An outbreak of E. coli has infected U.S. spinach supply

Once upon a time we could all breath easy. We could let our children and pets run free without a care in the world. Those times are over and spinach is to blame.
Spinach, once forced down our throats at the dinner table, is now being forced into the garbage because of spinach contaminated with E. coli bacteria. 171 people have been sickened by E. coli-contaminated spinach since Aug. 19. 93 people have been hospitalized. Two people have died from contaminated spinach.
Certain strains of E. coli cause food poisoning and dysentery symptoms. Kidney and intestinal problems are severe signs of E. coli infection. The bacteria are particularly deadly to small children and the elderly, generally people who have poor immune systems.
The Food and Drug Administration has identified spinach from Natural Selection Foods as one source of the outbreak. Natural Selection Foods has issued a recall of all of their fresh spinach with a “best used by” date between Aug. 17 and Oct. 1.
There is no more fresh spinach to be found in the cafeteria because Guilford reacted by “following the mandatory ban on fresh spinach,” wrote Mike Watts, Dining Services manager, in an e-mail. The ban will continue until the source of the outbreak is found and cleaned up.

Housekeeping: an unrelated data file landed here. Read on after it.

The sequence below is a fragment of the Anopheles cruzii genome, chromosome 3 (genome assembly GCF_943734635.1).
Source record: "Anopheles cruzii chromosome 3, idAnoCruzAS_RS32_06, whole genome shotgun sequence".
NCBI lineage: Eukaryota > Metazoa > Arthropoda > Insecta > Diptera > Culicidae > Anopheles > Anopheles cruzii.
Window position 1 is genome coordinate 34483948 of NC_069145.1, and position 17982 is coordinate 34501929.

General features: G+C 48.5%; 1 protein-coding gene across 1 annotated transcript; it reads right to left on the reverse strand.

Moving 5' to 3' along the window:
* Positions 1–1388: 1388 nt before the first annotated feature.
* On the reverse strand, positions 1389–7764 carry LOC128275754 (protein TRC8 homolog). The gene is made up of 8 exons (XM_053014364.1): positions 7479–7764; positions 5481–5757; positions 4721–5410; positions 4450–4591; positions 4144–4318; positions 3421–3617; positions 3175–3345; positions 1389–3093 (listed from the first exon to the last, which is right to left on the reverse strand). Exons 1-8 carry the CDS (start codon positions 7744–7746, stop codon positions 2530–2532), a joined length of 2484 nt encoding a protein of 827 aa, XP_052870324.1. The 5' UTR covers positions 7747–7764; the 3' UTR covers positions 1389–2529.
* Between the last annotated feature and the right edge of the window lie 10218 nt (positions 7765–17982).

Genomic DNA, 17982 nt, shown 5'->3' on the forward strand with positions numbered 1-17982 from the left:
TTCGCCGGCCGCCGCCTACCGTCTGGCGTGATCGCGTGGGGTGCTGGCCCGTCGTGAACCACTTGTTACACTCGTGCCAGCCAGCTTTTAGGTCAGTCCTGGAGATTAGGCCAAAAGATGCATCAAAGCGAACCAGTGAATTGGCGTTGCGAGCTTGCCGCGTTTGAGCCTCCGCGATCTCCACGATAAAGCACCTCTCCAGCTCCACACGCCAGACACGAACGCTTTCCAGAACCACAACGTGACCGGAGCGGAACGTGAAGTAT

Some students, such as sophomore Megan Feil had spinach as a key ingredient in their diets. “Last year, I ate a nothing but lettuce,” Feil said. “This year, I stepped up to spinach, but now I don’t want to get E. coli.”
Vital Akimana, a junior, said, “I want the spinach back.” He also feels that an alternative for spinach is needed. “You can’t just take away those nutrients spinach provided without giving a good supplement.”
Campus Life informed student’s parents about the lack of spinach by stating on the Parent Pipeline that dining services had pulled fresh spinach from the cafeteria.
Within the past month, 25 states have had spinach-related illness. North Carolina has not had any spinach-related sicknesses, but Virginia and Tennessee, North Carolina’s neighbors, have.
The FDA has identified California’s Salinas Valley as being one possible source of the outbreak. The Salinas Valley is known as America’s Salad Bowl due to intense agriculture dealing with lettuce, spinach and other ingredients found in salads.
Many students feel that Dining Services should bring out a larger variety of greens to replace the lost spinach. Jasmine Ashton, a sophomore, said, “I think they should add a bigger diversity of leafy greens besides iceberg lettuce and killer spinach.